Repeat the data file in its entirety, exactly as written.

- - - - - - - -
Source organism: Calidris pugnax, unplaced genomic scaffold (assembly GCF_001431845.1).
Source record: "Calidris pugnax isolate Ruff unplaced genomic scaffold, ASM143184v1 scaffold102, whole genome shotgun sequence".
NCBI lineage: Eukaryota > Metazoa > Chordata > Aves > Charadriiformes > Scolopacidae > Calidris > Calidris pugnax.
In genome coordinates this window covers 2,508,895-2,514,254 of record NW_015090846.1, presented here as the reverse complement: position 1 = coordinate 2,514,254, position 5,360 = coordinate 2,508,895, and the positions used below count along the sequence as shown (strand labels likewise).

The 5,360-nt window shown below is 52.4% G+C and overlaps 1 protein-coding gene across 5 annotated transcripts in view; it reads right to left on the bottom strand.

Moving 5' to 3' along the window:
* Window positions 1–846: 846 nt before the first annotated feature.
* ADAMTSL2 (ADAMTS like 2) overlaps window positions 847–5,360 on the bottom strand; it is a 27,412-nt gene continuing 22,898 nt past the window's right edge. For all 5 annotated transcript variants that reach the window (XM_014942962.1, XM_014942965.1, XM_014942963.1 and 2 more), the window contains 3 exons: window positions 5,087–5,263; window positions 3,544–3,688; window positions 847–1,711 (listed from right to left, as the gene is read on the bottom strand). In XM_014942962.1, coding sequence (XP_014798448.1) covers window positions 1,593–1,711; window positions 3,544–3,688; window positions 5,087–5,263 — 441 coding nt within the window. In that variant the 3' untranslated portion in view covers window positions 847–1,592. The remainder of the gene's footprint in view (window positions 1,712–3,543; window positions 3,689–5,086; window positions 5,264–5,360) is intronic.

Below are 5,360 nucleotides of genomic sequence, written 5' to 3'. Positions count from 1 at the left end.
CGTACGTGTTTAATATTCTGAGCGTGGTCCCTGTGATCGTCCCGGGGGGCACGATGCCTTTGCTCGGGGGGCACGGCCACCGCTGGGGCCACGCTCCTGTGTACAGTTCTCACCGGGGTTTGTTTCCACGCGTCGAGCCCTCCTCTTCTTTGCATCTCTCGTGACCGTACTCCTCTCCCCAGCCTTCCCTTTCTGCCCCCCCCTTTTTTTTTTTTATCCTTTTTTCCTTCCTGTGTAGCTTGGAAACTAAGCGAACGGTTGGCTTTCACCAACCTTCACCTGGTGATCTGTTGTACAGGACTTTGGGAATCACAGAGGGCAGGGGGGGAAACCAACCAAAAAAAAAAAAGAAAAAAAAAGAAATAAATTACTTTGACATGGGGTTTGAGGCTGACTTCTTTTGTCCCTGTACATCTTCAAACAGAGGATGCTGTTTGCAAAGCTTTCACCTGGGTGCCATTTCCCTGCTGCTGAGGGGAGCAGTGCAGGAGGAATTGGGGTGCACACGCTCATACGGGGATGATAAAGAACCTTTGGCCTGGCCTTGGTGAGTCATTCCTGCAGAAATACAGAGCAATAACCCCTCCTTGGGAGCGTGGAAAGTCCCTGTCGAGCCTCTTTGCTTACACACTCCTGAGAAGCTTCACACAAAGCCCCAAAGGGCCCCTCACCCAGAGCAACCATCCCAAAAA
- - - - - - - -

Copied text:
Source organism: Calidris pugnax, unplaced genomic scaffold (assembly GCF_001431845.1).
Source record: "Calidris pugnax isolate Ruff unplaced genomic scaffold, ASM143184v1 scaffold102, whole genome shotgun sequence".
NCBI lineage: Eukaryota > Metazoa > Chordata > Aves > Charadriiformes > Scolopacidae > Calidris > Calidris pugnax.
In genome coordinates this window covers 2,508,895-2,514,254 of record NW_015090846.1, presented here as the reverse complement: position 1 = coordinate 2,514,254, position 5,360 = coordinate 2,508,895, and the positions used below count along the sequence as shown (strand labels likewise).

The 5,360-nt window shown below is 52.4% G+C and overlaps 1 protein-coding gene across 5 annotated transcripts in view; it reads right to left on the bottom strand.

Moving 5' to 3' along the window:
* Window positions 1–846: 846 nt before the first annotated feature.
* ADAMTSL2 (ADAMTS like 2) overlaps window positions 847–5,360 on the bottom strand; it is a 27,412-nt gene continuing 22,898 nt past the window's right edge. For all 5 annotated transcript variants that reach the window (XM_014942962.1, XM_014942965.1, XM_014942963.1 and 2 more), the window contains 3 exons: window positions 5,087–5,263; window positions 3,544–3,688; window positions 847–1,711 (listed from right to left, as the gene is read on the bottom strand). In XM_014942962.1, coding sequence (XP_014798448.1) covers window positions 1,593–1,711; window positions 3,544–3,688; window positions 5,087–5,263 — 441 coding nt within the window. In that variant the 3' untranslated portion in view covers window positions 847–1,592. The remainder of the gene's footprint in view (window positions 1,712–3,543; window positions 3,689–5,086; window positions 5,264–5,360) is intronic.

Below are 5,360 nucleotides of genomic sequence, written 5' to 3'. Positions count from 1 at the left end.
CGTACGTGTTTAATATTCTGAGCGTGGTCCCTGTGATCGTCCCGGGGGGCACGATGCCTTTGCTCGGGGGGCACGGCCACCGCTGGGGCCACGCTCCTGTGTACAGTTCTCACCGGGGTTTGTTTCCACGCGTCGAGCCCTCCTCTTCTTTGCATCTCTCGTGACCGTACTCCTCTCCCCAGCCTTCCCTTTCTGCCCCCCCCTTTTTTTTTTTTATCCTTTTTTCCTTCCTGTGTAGCTTGGAAACTAAGCGAACGGTTGGCTTTCACCAACCTTCACCTGGTGATCTGTTGTACAGGACTTTGGGAATCACAGAGGGCAGGGGGGGAAACCAACCAAAAAAAAAAAAGAAAAAAAAAGAAATAAATTACTTTGACATGGGGTTTGAGGCTGACTTCTTTTGTCCCTGTACATCTTCAAACAGAGGATGCTGTTTGCAAAGCTTTCACCTGGGTGCCATTTCCCTGCTGCTGAGGGGAGCAGTGCAGGAGGAATTGGGGTGCACACGCTCATACGGGGATGATAAAGAACCTTTGGCCTGGCCTTGGTGAGTCATTCCTGCAGAAATACAGAGCAATAACCCCTCCTTGGGAGCGTGGAAAGTCCCTGTCGAGCCTCTTTGCTTACACACTCCTGAGAAGCTTCACACAAAGCCCCAAAGGGCCCCTCACCCAGAGCAACCATCCCAAAAA